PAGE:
Given an $n \times n$ square matrix $M$ in which every row and column contains exactly one $-1$ and one $1$, and is $0$ otherwise, I'm trying to calculate whether it's always possible to reach $-M$ through successive swapping of rows/columns.

I've worked out that it's at least possible sometimes, simply by trial-and-erroring arbitrary matrices by hand, but of course this is a long way from a proof, and it only proves that it's possible for those specific matrices. I'm not too sure where to start with this.

One thing I noticed is that if $\det(M) \neq 0$ then the number of swaps must match the evenness of $n$, because every swap will flip the sign of the determinant, and then we also have

$$\det(-M)=(-1)^n \det(M)$$

However I'm not sure if this is relevant at all, it's just the only thing I've managed to deduce so far.

Any pointers?


It is always possible to get $-M$ by the procedure below. But first, the determinant is always $0$, since a vector with all its coordinates equal will be in the kernel of $M$. So that argument will not take you far.

Now use row/column swaps to bring $M$ into a standard form. Note that the first row can always be transformed into $(1, -1, 0, \ldots)$. From here you can continue and get one of two options for the first two rows. Namely either $$\begin{pmatrix}1&-1&0&\ldots \\ -1&1&0&\ldots \end{pmatrix}$$ or $$\begin{pmatrix}1&-1&0&0&\ldots \\ 0&1&-1&0&\ldots \end{pmatrix}.$$ In the first case the new matrix $M’$ is in block diagonal form with a $2\times 2$ block in the upper left.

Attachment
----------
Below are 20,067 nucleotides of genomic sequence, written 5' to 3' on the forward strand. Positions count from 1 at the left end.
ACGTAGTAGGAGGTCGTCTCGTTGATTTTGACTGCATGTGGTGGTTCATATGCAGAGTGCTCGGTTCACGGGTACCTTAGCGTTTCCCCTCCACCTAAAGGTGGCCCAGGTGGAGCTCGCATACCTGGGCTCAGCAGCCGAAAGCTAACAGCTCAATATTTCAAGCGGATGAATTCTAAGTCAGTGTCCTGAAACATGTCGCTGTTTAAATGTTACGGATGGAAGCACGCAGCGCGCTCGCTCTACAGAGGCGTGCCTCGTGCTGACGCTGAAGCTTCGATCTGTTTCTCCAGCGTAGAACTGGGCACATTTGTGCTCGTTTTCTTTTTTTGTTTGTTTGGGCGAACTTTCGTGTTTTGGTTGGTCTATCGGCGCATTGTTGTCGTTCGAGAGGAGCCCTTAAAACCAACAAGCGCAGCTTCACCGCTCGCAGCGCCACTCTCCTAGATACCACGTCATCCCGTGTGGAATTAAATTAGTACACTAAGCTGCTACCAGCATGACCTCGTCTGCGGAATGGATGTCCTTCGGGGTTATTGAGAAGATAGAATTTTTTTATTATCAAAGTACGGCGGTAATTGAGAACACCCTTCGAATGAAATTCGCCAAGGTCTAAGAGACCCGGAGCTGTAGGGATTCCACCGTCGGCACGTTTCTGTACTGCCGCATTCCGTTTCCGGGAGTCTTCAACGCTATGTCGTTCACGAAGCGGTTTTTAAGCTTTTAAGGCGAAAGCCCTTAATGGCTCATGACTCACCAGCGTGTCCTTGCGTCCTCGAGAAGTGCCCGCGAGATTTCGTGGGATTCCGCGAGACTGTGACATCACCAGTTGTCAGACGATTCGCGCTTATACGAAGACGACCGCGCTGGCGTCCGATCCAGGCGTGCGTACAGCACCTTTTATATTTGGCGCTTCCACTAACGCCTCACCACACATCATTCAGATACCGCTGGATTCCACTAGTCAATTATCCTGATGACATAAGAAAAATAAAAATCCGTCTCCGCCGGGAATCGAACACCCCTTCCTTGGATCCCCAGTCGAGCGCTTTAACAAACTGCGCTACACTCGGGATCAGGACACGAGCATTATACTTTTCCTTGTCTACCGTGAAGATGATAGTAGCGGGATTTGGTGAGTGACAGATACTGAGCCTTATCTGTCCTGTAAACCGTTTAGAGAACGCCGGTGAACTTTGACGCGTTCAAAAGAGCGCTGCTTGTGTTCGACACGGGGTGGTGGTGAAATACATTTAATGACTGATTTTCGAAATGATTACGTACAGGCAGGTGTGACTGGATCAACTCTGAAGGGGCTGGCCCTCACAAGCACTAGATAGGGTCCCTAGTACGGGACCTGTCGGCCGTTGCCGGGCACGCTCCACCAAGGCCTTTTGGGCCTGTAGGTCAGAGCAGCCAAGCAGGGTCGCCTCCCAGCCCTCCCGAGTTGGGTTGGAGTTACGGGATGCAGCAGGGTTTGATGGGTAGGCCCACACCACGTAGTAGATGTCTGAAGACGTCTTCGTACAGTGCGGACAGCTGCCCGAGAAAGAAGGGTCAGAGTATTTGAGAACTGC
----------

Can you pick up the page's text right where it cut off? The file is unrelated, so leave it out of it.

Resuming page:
If the dimension of $M$ is greater than $2$ then use induction to argue that $M$ can indeed be transformed into $-M$.

So, using induction on the size $n$, the only case left is to consider an $m \times m$ matrix $M’$ for any $m\geq 2$ of the form $$M’ = \begin{pmatrix} 1 & -1 & 0 & \cdots & & 0 \\ 0 & 1 & -1 & 0 & \cdots & 0 \\ \vdots & \vdots & \ddots & \ddots & & \vdots \\ 0 & \cdots & & & 1 & -1 \\ -1 & 0 & \cdots & & 0 & 1 \end{pmatrix}.$$

For this case, reversing the first $m-1$ rows (swap rows $1$ and $m-1$, rows $2$ and $m-2$, etc.) and then reversing all columns results in $-M’$.

Finally retrace the steps that transformed $M$ into $M’$ to get $-M$.


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